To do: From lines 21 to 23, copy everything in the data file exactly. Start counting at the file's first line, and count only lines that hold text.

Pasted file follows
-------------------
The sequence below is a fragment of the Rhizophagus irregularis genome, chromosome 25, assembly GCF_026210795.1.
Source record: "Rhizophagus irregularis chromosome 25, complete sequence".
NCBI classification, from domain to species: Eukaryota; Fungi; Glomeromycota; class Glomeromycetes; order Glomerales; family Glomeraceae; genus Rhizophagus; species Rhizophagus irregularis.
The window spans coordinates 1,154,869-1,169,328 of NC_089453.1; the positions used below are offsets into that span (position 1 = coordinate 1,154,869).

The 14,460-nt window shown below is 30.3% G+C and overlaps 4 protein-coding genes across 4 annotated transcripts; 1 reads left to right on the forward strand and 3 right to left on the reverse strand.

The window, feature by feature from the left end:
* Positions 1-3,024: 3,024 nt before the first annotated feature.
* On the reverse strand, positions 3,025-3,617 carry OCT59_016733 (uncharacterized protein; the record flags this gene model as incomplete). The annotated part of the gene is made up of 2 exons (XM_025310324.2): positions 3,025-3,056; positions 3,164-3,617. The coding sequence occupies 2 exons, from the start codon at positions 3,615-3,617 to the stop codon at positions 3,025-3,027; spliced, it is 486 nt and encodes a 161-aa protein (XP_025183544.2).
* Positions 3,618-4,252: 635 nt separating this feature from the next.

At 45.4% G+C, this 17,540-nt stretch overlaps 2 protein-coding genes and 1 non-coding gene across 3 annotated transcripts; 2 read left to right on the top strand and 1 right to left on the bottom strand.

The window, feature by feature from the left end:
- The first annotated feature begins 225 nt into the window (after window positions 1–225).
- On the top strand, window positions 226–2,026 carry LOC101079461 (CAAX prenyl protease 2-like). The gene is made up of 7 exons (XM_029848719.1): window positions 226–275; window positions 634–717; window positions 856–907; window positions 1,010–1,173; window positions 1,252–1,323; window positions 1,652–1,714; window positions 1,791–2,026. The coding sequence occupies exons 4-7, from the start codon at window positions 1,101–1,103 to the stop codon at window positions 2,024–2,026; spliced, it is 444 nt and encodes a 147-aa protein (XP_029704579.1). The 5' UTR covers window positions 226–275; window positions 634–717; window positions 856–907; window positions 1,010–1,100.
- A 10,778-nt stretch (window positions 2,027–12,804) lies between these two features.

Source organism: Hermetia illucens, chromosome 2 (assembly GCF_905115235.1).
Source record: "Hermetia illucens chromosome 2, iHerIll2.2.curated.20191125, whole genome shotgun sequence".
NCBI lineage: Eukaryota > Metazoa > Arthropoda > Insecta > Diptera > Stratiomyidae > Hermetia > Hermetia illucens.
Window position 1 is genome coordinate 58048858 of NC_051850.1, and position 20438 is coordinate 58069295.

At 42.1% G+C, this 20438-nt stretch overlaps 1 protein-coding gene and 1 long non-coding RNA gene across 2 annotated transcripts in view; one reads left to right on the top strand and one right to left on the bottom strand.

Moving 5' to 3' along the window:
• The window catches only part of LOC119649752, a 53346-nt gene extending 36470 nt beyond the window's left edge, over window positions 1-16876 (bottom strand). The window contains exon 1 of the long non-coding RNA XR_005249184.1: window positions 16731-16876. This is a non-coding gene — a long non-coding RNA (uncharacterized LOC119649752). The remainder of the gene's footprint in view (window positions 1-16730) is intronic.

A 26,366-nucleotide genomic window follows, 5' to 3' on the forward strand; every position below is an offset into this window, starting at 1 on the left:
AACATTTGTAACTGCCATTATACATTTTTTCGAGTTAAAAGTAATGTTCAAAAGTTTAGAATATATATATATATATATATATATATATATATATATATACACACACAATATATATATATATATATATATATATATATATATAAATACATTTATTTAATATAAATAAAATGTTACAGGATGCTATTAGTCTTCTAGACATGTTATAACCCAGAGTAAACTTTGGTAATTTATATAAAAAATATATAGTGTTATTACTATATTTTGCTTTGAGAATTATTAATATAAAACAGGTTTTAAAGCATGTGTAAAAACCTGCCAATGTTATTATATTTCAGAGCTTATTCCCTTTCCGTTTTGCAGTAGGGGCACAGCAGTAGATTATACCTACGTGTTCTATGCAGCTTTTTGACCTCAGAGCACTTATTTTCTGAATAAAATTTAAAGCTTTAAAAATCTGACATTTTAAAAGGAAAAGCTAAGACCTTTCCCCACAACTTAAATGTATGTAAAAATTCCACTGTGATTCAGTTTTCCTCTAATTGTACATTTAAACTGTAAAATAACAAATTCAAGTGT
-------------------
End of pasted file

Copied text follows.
• The window catches only part of LOC119649752, a 53346-nt gene extending 36470 nt beyond the window's left edge, over window positions 1-16876 (bottom strand). The window contains exon 1 of the long non-coding RNA XR_005249184.1: window positions 16731-16876. This is a non-coding gene — a long non-coding RNA (uncharacterized LOC119649752). The remainder of the gene's footprint in view (window positions 1-16730) is intronic.

A 26,366-nucleotide genomic window follows, 5' to 3' on the forward strand; every position below is an offset into this window, starting at 1 on the left:
AACATTTGTAACTGCCATTATACATTTTTTCGAGTTAAAAGTAATGTTCAAAAGTTTAGAATATATATATATATATATATATATATATATATATATATACACACACAATATATATATATATATATATATATATATATATATAAATACATTTATTTAATATAAATAAAATGTTACAGGATGCTATTAGTCTTCTAGACATGTTATAACCCAGAGTAAACTTTGGTAATTTATATAAAAAATATATAGTGTTATTACTATATTTTGCTTTGAGAATTATTAATATAAAACAGGTTTTAAAGCATGTGTAAAAACCTGCCAATGTTATTATATTTCAGAGCTTATTCCCTTTCCGTTTTGCAGTAGGGGCACAGCAGTAGATTATACCTACGTGTTCTATGCAGCTTTTTGACCTCAGAGCACTTATTTTCTGAATAAAATTTAAAGCTTTAAAAATCTGACATTTTAAAAGGAAAAGCTAAGACCTTTCCCCACAACTTAAATGTATGTAAAAATTCCACTGTGATTCAGTTTTCCTCTAATTGTACATTTAAACTGTAAAATAACAAATTCAAGTGT